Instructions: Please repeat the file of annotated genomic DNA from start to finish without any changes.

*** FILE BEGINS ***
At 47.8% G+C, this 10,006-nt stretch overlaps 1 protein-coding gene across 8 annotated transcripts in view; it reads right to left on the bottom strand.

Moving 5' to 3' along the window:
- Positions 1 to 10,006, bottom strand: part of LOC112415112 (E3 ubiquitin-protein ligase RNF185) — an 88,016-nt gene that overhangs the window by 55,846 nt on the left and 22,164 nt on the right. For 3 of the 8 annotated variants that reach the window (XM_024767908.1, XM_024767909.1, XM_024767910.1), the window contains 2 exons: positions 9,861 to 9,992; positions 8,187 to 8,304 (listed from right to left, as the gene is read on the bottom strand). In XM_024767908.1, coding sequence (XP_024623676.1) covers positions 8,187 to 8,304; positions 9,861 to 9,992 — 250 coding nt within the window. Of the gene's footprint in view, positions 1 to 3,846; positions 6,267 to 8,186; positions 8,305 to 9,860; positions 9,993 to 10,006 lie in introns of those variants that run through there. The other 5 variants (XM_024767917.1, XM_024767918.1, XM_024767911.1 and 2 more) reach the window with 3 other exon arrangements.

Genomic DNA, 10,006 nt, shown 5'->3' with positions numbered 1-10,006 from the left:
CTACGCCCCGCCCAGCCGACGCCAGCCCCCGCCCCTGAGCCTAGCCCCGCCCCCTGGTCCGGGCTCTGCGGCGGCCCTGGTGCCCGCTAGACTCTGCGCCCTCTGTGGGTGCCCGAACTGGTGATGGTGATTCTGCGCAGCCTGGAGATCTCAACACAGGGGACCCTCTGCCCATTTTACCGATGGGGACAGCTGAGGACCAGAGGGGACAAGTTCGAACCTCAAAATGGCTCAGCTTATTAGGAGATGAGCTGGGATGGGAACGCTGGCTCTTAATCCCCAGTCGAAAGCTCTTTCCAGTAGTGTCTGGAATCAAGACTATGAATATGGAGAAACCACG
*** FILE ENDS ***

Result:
At 47.8% G+C, this 10,006-nt stretch overlaps 1 protein-coding gene across 8 annotated transcripts in view; it reads right to left on the bottom strand.

Moving 5' to 3' along the window:
- Positions 1 to 10,006, bottom strand: part of LOC112415112 (E3 ubiquitin-protein ligase RNF185) — an 88,016-nt gene that overhangs the window by 55,846 nt on the left and 22,164 nt on the right. For 3 of the 8 annotated variants that reach the window (XM_024767908.1, XM_024767909.1, XM_024767910.1), the window contains 2 exons: positions 9,861 to 9,992; positions 8,187 to 8,304 (listed from right to left, as the gene is read on the bottom strand). In XM_024767908.1, coding sequence (XP_024623676.1) covers positions 8,187 to 8,304; positions 9,861 to 9,992 — 250 coding nt within the window. Of the gene's footprint in view, positions 1 to 3,846; positions 6,267 to 8,186; positions 8,305 to 9,860; positions 9,993 to 10,006 lie in introns of those variants that run through there. The other 5 variants (XM_024767917.1, XM_024767918.1, XM_024767911.1 and 2 more) reach the window with 3 other exon arrangements.

Genomic DNA, 10,006 nt, shown 5'->3' with positions numbered 1-10,006 from the left:
CTACGCCCCGCCCAGCCGACGCCAGCCCCCGCCCCTGAGCCTAGCCCCGCCCCCTGGTCCGGGCTCTGCGGCGGCCCTGGTGCCCGCTAGACTCTGCGCCCTCTGTGGGTGCCCGAACTGGTGATGGTGATTCTGCGCAGCCTGGAGATCTCAACACAGGGGACCCTCTGCCCATTTTACCGATGGGGACAGCTGAGGACCAGAGGGGACAAGTTCGAACCTCAAAATGGCTCAGCTTATTAGGAGATGAGCTGGGATGGGAACGCTGGCTCTTAATCCCCAGTCGAAAGCTCTTTCCAGTAGTGTCTGGAATCAAGACTATGAATATGGAGAAACCACG